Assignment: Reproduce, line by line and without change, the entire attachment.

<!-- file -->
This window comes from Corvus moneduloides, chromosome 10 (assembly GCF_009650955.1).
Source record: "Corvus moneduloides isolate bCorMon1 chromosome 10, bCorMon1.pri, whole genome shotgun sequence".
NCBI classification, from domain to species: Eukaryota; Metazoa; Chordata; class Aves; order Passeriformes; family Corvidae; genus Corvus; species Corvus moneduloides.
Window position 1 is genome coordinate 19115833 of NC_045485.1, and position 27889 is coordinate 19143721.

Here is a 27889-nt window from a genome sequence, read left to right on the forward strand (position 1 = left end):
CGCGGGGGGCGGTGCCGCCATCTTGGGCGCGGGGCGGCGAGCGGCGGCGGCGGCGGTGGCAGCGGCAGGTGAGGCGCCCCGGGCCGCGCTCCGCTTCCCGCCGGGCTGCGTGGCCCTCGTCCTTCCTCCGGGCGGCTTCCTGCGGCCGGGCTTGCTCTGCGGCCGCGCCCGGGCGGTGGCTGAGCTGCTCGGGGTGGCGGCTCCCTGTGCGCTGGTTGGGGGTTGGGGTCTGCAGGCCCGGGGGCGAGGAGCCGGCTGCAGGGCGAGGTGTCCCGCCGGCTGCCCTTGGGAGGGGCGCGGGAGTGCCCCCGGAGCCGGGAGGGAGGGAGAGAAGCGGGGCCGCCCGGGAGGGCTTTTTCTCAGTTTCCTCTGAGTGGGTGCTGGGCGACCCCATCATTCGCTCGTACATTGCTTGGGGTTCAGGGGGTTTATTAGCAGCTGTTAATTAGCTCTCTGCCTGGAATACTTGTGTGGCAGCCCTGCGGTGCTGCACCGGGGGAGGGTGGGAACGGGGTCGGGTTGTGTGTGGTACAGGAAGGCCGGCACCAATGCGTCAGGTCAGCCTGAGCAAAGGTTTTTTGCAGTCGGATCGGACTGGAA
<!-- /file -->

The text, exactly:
This window comes from Corvus moneduloides, chromosome 10 (assembly GCF_009650955.1).
Source record: "Corvus moneduloides isolate bCorMon1 chromosome 10, bCorMon1.pri, whole genome shotgun sequence".
NCBI classification, from domain to species: Eukaryota; Metazoa; Chordata; class Aves; order Passeriformes; family Corvidae; genus Corvus; species Corvus moneduloides.
Window position 1 is genome coordinate 19115833 of NC_045485.1, and position 27889 is coordinate 19143721.

Here is a 27889-nt window from a genome sequence, read left to right on the forward strand (position 1 = left end):
CGCGGGGGGCGGTGCCGCCATCTTGGGCGCGGGGCGGCGAGCGGCGGCGGCGGCGGTGGCAGCGGCAGGTGAGGCGCCCCGGGCCGCGCTCCGCTTCCCGCCGGGCTGCGTGGCCCTCGTCCTTCCTCCGGGCGGCTTCCTGCGGCCGGGCTTGCTCTGCGGCCGCGCCCGGGCGGTGGCTGAGCTGCTCGGGGTGGCGGCTCCCTGTGCGCTGGTTGGGGGTTGGGGTCTGCAGGCCCGGGGGCGAGGAGCCGGCTGCAGGGCGAGGTGTCCCGCCGGCTGCCCTTGGGAGGGGCGCGGGAGTGCCCCCGGAGCCGGGAGGGAGGGAGAGAAGCGGGGCCGCCCGGGAGGGCTTTTTCTCAGTTTCCTCTGAGTGGGTGCTGGGCGACCCCATCATTCGCTCGTACATTGCTTGGGGTTCAGGGGGTTTATTAGCAGCTGTTAATTAGCTCTCTGCCTGGAATACTTGTGTGGCAGCCCTGCGGTGCTGCACCGGGGGAGGGTGGGAACGGGGTCGGGTTGTGTGTGGTACAGGAAGGCCGGCACCAATGCGTCAGGTCAGCCTGAGCAAAGGTTTTTTGCAGTCGGATCGGACTGGAA